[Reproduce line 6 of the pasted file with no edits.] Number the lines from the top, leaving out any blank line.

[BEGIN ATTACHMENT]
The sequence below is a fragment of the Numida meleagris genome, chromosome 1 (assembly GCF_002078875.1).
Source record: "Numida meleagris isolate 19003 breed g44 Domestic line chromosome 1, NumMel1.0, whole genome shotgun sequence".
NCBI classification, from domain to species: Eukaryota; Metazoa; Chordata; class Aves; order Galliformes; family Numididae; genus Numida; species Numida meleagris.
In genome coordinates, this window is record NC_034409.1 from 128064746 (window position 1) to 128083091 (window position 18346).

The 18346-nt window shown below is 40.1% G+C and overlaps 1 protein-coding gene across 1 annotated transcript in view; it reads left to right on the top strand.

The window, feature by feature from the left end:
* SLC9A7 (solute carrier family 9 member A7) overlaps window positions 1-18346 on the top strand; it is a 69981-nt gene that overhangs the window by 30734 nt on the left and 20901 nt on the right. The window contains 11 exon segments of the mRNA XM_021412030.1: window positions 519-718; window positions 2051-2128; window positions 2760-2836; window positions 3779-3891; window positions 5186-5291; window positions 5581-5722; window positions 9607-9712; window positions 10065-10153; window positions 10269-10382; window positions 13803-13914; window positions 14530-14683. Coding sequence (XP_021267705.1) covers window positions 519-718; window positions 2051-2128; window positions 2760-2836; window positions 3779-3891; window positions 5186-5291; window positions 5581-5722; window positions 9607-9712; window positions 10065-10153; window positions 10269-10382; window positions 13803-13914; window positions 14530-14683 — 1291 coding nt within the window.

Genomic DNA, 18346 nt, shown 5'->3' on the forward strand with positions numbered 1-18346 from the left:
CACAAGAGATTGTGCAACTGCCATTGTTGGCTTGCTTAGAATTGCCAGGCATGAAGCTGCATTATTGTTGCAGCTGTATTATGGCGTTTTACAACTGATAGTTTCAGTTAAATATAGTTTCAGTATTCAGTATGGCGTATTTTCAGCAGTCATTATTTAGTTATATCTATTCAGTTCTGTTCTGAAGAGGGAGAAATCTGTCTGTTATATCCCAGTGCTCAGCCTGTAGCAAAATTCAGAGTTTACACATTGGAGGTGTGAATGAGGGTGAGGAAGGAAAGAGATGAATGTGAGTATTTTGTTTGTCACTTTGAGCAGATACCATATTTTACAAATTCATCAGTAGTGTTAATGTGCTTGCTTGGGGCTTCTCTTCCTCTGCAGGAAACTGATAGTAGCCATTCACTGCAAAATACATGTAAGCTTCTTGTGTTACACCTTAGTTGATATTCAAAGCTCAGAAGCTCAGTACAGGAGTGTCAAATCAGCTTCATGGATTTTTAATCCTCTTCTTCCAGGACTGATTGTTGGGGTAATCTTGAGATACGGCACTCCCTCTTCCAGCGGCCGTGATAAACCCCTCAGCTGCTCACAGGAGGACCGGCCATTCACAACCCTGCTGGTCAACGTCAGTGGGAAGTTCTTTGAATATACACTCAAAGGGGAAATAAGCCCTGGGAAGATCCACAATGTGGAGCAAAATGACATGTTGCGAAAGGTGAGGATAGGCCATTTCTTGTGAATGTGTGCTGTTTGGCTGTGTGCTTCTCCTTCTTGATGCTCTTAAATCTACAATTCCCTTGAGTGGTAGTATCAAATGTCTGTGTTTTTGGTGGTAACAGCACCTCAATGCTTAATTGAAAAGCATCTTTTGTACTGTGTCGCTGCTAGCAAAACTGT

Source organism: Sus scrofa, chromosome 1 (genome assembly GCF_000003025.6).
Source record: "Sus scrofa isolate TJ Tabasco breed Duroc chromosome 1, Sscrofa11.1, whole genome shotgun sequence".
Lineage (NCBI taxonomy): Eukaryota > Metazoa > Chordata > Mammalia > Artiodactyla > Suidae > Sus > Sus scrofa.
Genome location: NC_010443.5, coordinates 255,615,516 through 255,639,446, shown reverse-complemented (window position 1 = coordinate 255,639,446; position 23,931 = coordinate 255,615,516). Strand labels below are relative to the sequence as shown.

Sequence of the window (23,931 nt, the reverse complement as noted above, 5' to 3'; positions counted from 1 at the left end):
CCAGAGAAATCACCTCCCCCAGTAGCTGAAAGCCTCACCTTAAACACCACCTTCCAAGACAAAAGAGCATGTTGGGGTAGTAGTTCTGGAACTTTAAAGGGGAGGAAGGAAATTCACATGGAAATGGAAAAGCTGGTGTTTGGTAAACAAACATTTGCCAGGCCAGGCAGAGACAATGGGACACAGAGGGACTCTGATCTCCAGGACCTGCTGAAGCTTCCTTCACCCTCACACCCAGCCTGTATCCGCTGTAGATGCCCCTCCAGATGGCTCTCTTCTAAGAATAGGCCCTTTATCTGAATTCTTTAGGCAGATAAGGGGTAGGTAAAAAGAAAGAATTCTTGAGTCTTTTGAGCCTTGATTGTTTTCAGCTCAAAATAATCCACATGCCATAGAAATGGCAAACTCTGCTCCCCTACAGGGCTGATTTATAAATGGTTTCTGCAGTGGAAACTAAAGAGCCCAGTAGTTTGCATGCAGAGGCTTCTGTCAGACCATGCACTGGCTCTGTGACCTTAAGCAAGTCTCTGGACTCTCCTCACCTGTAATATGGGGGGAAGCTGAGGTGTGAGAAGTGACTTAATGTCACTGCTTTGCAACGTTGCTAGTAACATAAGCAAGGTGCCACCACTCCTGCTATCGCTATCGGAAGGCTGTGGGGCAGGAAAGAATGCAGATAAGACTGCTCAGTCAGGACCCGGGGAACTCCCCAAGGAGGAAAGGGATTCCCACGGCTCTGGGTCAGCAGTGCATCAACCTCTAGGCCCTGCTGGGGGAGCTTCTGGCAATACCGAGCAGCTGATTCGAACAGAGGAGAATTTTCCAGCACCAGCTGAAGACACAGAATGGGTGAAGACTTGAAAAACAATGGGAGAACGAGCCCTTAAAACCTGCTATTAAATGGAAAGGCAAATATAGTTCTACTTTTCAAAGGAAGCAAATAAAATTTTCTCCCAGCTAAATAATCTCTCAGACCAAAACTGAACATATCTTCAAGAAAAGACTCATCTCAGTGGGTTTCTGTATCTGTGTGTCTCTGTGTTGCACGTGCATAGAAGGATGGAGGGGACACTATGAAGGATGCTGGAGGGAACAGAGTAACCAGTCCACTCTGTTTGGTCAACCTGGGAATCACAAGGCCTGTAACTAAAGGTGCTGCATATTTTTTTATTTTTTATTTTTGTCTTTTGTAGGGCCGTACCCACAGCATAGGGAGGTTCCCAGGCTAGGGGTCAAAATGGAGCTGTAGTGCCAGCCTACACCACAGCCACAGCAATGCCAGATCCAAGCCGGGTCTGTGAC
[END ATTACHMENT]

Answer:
The window, feature by feature from the left end: